Gold miners slammed

There has been a reasonable bounce in the gold price in recent weeks, but much of the pain has already been felt by the gold miners.

Share prices had been pumped up across the sector as forward earnings estimates were modelled based upon a continuing high gold spot price, but as institutional investors pulled funds out of the sector the gold price collapsed.

And while ever-bullish brokers had rated a swathe of Australian miners as 'buy' recommendations based upon a copper price of around US$5.00/lb, nervous global sentiment has failed to see this happy position materialise with the copper spot languishing at a decidedly pessimistic ~US$3.10/lb.

US gold miner Newmont has been forced to take a large write-down totalling US $1.5 billion as well as laying off staff.

Gold and copper miner Newcrest Mining (ASX: NCM) has already been hit with impairment write-offs totalling a whopping A$6 billion and has a correspondingly ugly share price chart, the company having lost almost three-quarters of its market capitalisation in the past 2 years.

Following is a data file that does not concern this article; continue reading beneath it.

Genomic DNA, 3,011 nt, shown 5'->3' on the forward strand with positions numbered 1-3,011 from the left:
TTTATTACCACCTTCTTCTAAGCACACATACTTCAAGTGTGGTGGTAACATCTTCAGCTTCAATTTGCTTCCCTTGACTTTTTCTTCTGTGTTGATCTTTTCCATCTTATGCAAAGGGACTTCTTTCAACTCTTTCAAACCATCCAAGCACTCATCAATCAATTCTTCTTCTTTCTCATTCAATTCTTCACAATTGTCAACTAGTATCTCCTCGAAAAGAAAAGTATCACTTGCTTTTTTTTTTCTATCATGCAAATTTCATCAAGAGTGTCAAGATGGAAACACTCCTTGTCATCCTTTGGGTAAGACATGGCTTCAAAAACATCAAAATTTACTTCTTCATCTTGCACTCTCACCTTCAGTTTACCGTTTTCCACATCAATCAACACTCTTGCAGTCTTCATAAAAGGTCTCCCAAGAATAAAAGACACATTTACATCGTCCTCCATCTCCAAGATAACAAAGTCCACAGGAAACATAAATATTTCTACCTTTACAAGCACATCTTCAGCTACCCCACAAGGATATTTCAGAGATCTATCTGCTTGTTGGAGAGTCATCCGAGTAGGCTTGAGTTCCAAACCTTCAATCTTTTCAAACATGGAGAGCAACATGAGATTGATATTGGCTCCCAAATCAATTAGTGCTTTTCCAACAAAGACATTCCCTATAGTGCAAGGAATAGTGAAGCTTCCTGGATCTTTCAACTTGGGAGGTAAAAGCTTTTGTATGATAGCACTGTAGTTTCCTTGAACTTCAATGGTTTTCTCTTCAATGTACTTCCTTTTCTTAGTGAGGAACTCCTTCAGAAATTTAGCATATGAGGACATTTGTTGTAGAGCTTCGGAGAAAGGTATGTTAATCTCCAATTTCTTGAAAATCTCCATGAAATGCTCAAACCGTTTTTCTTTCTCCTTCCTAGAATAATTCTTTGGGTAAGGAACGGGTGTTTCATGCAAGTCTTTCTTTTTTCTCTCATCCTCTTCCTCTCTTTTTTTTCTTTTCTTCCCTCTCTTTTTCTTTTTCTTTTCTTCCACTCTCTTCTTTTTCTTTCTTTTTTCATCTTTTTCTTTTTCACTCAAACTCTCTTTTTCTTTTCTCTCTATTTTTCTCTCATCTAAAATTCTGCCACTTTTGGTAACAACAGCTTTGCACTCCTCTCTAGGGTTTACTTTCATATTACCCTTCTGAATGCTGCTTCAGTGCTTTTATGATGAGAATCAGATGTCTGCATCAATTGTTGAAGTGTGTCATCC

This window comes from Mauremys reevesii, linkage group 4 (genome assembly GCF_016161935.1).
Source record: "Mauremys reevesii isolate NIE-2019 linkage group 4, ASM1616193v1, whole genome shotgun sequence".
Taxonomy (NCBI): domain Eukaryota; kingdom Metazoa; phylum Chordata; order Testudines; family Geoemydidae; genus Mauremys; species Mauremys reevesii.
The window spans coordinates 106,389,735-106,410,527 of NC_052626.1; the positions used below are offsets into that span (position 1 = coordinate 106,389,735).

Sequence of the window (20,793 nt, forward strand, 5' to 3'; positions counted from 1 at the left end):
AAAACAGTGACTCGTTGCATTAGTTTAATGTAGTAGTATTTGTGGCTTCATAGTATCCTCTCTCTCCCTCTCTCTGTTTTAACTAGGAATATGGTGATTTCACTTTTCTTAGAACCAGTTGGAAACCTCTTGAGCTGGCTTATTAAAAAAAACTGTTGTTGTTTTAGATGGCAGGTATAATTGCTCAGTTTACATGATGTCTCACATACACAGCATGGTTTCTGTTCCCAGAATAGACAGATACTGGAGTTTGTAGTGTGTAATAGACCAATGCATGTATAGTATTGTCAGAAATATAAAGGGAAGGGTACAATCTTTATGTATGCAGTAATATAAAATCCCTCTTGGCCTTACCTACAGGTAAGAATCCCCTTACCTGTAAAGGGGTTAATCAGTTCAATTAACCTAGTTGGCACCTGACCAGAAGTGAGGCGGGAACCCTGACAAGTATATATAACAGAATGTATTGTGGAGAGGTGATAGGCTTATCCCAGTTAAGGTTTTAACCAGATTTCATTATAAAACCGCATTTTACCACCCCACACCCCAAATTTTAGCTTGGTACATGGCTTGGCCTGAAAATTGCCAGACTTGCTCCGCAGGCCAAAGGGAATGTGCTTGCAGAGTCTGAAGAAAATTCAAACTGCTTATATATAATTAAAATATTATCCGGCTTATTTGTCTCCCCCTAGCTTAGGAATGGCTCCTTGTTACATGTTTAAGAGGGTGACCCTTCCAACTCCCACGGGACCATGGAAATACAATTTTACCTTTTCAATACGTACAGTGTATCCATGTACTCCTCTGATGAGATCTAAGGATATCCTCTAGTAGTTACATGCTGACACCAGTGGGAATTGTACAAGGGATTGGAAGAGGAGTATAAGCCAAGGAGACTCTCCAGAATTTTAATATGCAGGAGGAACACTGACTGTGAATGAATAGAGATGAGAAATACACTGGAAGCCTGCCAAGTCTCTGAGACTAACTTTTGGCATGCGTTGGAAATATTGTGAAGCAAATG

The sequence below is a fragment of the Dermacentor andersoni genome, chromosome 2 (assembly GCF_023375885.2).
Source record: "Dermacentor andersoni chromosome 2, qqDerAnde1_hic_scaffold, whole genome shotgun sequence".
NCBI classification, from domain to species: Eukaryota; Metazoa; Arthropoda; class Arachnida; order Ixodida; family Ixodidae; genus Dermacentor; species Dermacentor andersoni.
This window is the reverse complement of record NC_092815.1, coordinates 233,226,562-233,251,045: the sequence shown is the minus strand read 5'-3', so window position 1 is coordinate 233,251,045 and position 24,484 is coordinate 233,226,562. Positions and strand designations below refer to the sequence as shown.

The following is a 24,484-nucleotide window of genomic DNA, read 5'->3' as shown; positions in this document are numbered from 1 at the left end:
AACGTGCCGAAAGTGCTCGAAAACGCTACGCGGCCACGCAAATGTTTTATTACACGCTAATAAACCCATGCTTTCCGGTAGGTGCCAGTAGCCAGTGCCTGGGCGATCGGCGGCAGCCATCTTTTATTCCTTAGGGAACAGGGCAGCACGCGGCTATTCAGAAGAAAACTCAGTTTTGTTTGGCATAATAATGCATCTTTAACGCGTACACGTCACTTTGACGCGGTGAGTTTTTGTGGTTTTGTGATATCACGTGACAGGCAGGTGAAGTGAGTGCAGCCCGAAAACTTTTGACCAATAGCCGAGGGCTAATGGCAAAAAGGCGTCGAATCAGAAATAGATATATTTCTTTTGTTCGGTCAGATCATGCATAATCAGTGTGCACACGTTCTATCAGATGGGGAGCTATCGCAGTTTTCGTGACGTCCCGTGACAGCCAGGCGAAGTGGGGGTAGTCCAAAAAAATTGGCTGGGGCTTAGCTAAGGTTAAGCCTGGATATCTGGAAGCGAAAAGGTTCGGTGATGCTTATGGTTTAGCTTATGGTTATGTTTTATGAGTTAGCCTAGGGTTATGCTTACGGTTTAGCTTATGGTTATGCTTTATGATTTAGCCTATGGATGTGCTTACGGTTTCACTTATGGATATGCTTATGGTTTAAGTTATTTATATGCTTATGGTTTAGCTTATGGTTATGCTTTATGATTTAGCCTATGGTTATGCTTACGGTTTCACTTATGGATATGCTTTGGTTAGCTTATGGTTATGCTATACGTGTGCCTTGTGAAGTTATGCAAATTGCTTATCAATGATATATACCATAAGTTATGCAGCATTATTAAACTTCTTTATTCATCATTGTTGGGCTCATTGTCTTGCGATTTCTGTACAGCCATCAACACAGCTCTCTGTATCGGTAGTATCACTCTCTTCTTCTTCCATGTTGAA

Similar pain was felt by Goldcorp, who booked a $2 billion write-down after recording losses highlighting potential impairments.

This highlights the potential volatility of companies which are exposed heavily to one metric such as a commodity price or an exchange rate.

While larger mining companies hedge forward their revenue streams, lower commodity prices will ultimately be reflected in the bottom line and lower earnings.

As mining companies deplete their resources over time, they tend to retain capital for thepruposes of re-investment, rather than distributing strong dividends back to shareholders.

This makes it especially important to be wary of buying resources stocks when they are trading at high price-earnings multiples based upon unpredictable commodity price forecasts.

Source; ASX

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